Tuesday, 9 March 2010

Do literary agents know what they are doing?

Do literary agents know what they are doing? OK I appreciate that thinking about this is a reaction to getting rejection letters. I also do know that there are plenty of stories about authors being turned down and then eventually being successful. Keep trying they all say.

Put all that on one side and ask the question, do any of them keep score. So far, on all of the agent’s web sites I have looked at, I have never found an agent that says how good they are at spotting winners.

The sort of thing I am looking for is something that says we have looked at X number of submissions and approved Y new authors and of all the people we have turned down only Z have gone on to be published by someone else. If Z as a proportion of the rejections, is smaller than Y as a proportion of the submissions, then it would suggest that the agent knows what they are doing. If the numbers were the other way around then you would have to conclude that the average of all the other agents was better than the agent in question.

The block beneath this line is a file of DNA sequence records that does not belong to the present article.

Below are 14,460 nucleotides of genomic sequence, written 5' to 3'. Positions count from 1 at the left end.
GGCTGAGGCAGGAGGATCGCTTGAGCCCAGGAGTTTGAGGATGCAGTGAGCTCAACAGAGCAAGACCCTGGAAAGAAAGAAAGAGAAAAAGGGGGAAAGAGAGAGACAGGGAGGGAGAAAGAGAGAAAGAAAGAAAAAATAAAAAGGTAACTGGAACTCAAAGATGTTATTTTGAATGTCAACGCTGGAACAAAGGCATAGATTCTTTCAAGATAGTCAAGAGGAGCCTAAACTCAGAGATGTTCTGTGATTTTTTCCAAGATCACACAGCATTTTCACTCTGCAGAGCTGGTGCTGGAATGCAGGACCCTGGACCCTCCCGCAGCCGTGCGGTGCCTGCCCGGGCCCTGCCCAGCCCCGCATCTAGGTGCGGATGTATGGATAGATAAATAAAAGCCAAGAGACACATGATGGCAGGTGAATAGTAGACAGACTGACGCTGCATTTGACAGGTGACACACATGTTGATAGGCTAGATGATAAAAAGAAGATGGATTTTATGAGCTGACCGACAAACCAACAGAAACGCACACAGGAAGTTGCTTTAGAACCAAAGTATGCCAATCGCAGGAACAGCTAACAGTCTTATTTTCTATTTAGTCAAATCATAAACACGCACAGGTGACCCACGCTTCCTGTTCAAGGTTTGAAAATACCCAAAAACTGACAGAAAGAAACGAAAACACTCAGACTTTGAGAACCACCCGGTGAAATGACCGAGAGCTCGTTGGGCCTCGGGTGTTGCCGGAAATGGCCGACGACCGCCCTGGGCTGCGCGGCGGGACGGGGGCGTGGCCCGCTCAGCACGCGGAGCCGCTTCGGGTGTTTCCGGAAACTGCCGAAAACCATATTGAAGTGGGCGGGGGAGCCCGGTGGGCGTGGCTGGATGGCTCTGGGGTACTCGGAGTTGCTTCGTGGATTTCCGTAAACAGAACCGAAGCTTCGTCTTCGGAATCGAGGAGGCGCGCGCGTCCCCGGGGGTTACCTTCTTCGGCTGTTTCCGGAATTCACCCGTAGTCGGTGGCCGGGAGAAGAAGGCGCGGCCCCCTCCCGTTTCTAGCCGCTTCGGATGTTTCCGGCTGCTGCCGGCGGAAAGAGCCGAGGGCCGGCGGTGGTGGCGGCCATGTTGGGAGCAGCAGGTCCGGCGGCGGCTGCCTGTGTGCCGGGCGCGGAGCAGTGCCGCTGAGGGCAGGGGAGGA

As I have never found any agent who publishes any stats, other than telling me how many submissions they get, I am leaning towards the conclusion that none of them keep score, or if they do then they don’t want to tell anyone about it.

So what does this tell me? I guess the obvious answer is that one might conclude that none of them are particularly good at spotting talent. Does that matter? Probably not. The key thing is whether the agent is any good at representing talent – getting you a good deal if they do take you on. Some data to help answer that question would be helpful, but I don’t see much sign of that either.

There is another problem, if most agents turn down most submissions then any author who gets accepted is likely to just say yes whether the agent is any good or not, so they are in a sellers market.

On balance then, I guess the right strategy is to get an agent, any agent, and get published. After that it must be a lot easier to get a good agent, because all of them are interested in making money and they would rather take on a published author than an unpublished one.

It actually feels like a rubbish system that is ripe for a new business model – I just wish I could figure out what such a model might look like.

1 comment:

  1. Many good questions here, Rod.

    I was thinking in the bath this morning, how many blog posts I'd be writing on the subject of agents, except I'm hoping to acquire one of my very own.